Ζευς δε φοβηθεις μη μανθανωσιν οἱ άνθρωποι την ἱατρικην, έκεραυνωσεν αύτον.

Pacifica

grammaticissima
Staff member
In my course there is this sentence:

Ζευς δε φοβηθεις μη μανθανωσιν οἱ άνθρωποι την ἱατρικην, έκεραυνωσεν αύτον.

They say that the verb of a clause of fearing is in subjunctive if the verb of the main clause is in a primary tense (so present, perfect or future), and in the optative if the verb of the main clause is in a secondary tense (so imperfect, aorist or pluperfect). Yet in this sentence the verb έκεραυνωσεν is aorist, the participle on which the clause of fearing depends, φοβηθεις, is aorist too, but μανθανωσιν is subjunctive. So what's going on? Mistake, or is there an explanation?
 

Matthaeus

Vemortuicida strenuus
Hey Puella I am really curious of your pronunciation of these Greek exercises. Couldst thou post a recording, prithee?
 

Pacifica

grammaticissima
Staff member
Hey Puella I am really curious of your pronunciation of these Greek exercises. Couldst thou post a recording, prithee?
I don't normally pronounce them.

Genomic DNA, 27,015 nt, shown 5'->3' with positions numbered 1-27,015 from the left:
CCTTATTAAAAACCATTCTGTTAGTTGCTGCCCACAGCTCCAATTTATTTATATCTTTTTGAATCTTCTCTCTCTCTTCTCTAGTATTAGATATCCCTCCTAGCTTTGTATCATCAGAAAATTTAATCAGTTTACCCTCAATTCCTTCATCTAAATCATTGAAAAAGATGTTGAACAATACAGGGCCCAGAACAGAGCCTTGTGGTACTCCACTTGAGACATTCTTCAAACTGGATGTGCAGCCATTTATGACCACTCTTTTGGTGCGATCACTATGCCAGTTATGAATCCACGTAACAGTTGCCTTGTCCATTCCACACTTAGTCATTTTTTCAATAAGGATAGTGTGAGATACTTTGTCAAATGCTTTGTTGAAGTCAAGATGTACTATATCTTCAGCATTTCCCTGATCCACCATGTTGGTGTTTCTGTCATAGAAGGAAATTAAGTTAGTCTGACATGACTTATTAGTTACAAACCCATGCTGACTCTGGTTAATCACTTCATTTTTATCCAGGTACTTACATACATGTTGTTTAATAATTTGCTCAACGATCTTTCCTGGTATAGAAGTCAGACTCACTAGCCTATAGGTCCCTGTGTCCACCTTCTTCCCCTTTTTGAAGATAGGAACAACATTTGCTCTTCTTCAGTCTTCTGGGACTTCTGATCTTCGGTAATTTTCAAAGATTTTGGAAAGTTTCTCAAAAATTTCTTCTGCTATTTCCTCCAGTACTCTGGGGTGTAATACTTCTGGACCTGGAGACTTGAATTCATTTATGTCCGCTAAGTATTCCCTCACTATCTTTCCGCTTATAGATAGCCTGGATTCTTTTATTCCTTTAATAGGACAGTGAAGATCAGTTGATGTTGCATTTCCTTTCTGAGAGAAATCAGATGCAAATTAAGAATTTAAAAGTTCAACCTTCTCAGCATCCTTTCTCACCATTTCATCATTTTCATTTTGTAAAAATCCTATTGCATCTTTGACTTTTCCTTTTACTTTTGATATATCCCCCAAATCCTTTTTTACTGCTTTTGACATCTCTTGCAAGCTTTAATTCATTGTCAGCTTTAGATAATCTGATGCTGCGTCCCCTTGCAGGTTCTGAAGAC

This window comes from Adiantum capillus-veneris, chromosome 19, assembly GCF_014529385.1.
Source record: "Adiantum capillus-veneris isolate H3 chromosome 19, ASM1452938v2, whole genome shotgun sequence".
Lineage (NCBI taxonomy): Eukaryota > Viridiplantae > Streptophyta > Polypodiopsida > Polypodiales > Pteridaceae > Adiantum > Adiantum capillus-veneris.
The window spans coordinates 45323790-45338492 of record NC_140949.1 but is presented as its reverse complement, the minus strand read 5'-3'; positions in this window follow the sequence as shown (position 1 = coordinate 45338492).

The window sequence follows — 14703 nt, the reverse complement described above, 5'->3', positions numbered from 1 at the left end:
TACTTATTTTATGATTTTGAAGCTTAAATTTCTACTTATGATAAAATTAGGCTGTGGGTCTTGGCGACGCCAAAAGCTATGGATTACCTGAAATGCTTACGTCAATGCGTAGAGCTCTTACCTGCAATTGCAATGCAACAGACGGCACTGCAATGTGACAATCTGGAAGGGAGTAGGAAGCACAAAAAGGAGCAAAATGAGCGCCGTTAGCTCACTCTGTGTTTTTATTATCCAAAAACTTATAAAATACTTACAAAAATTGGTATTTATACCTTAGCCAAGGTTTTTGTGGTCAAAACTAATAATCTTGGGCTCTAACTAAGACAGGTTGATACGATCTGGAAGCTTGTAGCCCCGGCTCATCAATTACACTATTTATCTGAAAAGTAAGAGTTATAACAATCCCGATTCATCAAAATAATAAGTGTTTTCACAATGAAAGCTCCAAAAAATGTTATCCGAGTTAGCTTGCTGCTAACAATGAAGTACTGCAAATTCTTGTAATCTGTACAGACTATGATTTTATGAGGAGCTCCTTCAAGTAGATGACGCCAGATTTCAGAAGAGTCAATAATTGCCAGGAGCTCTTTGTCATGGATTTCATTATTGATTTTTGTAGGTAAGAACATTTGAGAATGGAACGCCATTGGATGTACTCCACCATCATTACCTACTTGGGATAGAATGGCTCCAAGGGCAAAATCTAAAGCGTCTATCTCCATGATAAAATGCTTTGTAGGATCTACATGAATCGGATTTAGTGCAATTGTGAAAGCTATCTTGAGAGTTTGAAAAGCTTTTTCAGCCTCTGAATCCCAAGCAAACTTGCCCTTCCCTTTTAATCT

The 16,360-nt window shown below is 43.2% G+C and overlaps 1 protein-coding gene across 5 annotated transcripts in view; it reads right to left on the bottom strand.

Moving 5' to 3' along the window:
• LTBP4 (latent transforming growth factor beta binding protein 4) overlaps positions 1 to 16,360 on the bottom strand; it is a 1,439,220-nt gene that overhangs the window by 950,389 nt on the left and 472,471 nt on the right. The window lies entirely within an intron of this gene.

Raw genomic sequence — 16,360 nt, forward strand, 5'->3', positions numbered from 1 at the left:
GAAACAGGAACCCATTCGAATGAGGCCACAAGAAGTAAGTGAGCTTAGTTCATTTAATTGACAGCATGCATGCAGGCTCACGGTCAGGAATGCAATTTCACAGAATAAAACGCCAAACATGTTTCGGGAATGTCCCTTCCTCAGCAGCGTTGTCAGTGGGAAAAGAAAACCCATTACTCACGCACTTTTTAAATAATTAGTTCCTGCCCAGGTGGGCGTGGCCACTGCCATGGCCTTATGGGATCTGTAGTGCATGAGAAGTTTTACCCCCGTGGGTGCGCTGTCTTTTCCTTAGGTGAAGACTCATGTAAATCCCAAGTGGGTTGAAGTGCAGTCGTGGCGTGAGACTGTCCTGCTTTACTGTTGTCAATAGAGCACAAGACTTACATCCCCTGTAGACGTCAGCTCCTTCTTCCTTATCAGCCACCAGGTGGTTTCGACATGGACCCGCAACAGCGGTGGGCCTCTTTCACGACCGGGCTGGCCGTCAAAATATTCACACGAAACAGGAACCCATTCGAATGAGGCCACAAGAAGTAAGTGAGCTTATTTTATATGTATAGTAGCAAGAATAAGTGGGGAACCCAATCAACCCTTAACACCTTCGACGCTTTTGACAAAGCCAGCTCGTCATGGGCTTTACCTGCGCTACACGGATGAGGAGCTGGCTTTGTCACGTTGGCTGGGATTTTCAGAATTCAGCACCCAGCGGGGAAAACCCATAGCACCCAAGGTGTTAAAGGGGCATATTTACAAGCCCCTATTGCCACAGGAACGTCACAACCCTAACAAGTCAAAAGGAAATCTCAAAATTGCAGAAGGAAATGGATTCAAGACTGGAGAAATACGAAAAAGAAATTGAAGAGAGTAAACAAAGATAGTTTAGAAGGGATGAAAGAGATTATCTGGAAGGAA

The subjunctive is sometimes retained in fearing clauses after a verb in historic sequence.
Have a look at this example from Xenophon:
ὥστε οἱ μὲν θεώμενοι ἐφοβοῦντο μή τι πάθῃ -"so that the people watching were afraid she might have an accident." Symposium, 2, 11.
I see, thank you.
 

Matthaeus

Vemortuicida strenuus
You mean you don't even read aloud just recognise the letters silently???
sorta like looking at pictures?
 

Pacifica

grammaticissima
Staff member
Indeed I don't read out loud.
 

UnusZnex

Member
The optative is usually put in place of the subjunctive, but not always; it's sort of more depending on the discretion of the writer.

The subjunctive if I recall correctly was considered more vivid, and so it would be used more in these sorts of contexts (which likely later on was a factor leading to Koine Greek's complete ousting of the optative in favour of the subjunctive).
 
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